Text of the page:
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I don’t believe in soul mates, and you shouldn’t either

I’m a romantic. I believe in red roses and rom-coms, grand gestures and heart-to-hearts. I believe in fighting it out and making up, and that a man who brings you your favorite triple-chocolate gelato deserves the key to your formerly cold, cold heart.

Sappy? You bet. I believe in sappy. In grand, sappy, over-the-top, shout-it-from-the-rooftops romance. I just don’t believe in soul mates. Ick.

Whenever someone utters the words, “I’ve found my soul mate,” (*ahem* The Bachelorette *ahem*) I cringe a little on the inside. It’s not that it’s too sappy. Remember, I’m all about sappy. I just don’t believe you have a one-and-only that you’re simply “meant to be” with forever and ever. That mentality can set you up for failure in your relationships.

According to a new study from the University of Toronto, men and women who look at marriage as the perfect joining of two people who are destined to be together have lower relationship satisfaction than those who look at marriage as a commitment to journey through life together and grow as a pair.

To test this, researchers gave participants surveys about their feelings on relationships. Those who made more associations between a relationship and unity (that a couple should be “made for each other” (or someone’s “other half”) generally had fewer celebrations and more conflicts than those who put stock in a relationship taking work (“love is a journey” or “we’ve been through so much together,” for instance).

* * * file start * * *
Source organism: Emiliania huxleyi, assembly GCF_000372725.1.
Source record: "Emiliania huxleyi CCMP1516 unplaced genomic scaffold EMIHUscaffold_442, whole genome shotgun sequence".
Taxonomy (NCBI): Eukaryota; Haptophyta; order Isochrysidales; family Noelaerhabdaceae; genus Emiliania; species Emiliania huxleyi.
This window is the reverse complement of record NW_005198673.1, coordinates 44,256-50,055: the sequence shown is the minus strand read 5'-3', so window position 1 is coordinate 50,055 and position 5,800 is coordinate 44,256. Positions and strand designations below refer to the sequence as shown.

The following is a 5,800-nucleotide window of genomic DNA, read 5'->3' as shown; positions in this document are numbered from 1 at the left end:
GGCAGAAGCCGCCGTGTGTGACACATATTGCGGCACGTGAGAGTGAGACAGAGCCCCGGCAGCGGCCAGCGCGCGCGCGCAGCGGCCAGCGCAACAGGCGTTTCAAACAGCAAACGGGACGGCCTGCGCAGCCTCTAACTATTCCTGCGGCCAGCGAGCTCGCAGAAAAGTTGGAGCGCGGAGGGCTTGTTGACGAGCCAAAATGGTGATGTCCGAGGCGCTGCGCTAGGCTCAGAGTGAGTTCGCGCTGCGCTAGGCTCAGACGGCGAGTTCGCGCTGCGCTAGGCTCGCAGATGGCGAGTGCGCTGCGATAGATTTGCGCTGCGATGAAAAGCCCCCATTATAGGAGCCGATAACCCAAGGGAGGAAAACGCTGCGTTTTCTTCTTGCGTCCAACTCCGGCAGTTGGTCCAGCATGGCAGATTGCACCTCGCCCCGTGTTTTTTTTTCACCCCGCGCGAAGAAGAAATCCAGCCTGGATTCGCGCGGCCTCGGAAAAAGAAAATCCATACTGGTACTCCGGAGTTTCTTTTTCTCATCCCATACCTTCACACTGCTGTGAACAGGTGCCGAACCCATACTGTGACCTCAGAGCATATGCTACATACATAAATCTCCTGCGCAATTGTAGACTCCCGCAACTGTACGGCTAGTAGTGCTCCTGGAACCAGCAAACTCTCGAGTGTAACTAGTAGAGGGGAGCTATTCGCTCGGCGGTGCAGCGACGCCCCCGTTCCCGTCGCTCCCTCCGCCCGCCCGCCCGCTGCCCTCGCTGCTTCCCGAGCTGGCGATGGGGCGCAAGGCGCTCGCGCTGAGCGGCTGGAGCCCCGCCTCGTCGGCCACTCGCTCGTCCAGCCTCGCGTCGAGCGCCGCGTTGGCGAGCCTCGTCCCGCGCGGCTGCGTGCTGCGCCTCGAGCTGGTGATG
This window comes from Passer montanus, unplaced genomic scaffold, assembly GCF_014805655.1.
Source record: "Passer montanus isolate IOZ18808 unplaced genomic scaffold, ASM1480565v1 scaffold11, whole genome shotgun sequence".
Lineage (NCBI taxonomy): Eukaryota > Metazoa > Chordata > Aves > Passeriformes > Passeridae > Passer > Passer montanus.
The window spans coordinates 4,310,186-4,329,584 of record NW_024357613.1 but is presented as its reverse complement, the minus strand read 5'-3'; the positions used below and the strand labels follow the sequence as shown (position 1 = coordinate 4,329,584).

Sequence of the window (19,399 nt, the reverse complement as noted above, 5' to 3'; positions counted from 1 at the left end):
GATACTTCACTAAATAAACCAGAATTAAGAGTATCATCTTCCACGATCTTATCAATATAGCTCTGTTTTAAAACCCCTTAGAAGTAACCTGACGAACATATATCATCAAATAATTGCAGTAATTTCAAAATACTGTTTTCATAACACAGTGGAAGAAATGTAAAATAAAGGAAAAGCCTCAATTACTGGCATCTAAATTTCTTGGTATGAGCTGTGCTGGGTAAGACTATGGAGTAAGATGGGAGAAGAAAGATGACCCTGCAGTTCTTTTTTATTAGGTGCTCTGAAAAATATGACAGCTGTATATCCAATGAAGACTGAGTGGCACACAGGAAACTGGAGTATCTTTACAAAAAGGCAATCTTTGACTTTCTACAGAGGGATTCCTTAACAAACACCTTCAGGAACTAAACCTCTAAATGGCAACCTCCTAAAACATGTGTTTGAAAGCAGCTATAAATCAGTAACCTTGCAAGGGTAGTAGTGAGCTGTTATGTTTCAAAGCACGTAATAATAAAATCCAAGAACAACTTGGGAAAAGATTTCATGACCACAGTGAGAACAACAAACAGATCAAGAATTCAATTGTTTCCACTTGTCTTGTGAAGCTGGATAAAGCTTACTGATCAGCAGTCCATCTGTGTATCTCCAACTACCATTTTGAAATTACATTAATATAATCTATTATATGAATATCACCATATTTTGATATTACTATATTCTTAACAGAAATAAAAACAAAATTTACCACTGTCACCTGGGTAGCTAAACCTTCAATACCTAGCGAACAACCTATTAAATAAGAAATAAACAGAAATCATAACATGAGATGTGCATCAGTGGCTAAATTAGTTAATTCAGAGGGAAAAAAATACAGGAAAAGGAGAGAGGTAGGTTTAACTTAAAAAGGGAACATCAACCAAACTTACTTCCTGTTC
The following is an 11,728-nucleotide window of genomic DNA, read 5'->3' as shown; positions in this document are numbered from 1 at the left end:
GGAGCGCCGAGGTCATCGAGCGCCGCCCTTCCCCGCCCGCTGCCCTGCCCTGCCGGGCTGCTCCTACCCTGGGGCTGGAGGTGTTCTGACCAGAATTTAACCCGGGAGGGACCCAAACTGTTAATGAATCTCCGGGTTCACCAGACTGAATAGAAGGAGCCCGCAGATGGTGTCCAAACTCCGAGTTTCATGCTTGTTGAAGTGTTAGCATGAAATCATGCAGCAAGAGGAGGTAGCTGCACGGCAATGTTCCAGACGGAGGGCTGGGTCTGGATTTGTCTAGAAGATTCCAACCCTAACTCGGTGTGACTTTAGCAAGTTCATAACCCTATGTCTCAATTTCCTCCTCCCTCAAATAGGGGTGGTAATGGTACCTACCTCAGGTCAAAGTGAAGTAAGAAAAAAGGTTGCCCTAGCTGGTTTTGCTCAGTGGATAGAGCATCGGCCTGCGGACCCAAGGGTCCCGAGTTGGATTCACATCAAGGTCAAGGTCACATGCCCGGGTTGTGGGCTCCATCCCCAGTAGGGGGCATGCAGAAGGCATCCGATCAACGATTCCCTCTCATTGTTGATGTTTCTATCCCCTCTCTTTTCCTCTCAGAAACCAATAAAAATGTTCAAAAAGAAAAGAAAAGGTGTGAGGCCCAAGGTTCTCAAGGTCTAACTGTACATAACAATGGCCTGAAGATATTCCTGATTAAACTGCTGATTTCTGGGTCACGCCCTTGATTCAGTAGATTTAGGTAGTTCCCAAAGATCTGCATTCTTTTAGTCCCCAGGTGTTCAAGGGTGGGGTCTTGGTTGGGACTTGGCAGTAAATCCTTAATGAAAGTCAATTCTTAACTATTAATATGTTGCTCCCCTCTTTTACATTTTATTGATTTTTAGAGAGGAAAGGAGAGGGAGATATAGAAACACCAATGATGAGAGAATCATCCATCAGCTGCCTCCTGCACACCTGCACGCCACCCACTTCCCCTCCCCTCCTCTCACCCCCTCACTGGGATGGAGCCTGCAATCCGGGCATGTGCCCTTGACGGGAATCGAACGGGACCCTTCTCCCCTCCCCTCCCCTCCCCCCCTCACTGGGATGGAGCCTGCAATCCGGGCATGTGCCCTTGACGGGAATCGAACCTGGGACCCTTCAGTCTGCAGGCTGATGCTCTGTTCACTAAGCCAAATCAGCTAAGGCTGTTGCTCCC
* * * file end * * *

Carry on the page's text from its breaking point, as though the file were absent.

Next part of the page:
I may be a romantic but I am also a realist, which means I know there’s more than one guy I could build that life with. Realistically, there are billions of people on the planet. What are the odds there’s just one you could grow with forever?

The soul mates mentality will have you defaulting to the idea that your relationship is indestructible. You may not work on hashing out your problems as much, or work on growing together as a couple. Before you know it, you don’t know your partner and you can’t remember the last time your relationship gave you joy. (That’s a bad scene, folks.)

Ultimately, I believe marriage and commitment are the ultimate acts of love, not the perception of following your destiny. Making that commitment to a relationship is saying, “Out of the billions of people out there on this planet, and the thousands I could probably be happy with, I choose you.” And then you work on maintaining that love every day, growing together and sharing a life.

In my opinion, that’s not a soul mate; that’s a partner. And that’s pretty darn romantic if you ask me.

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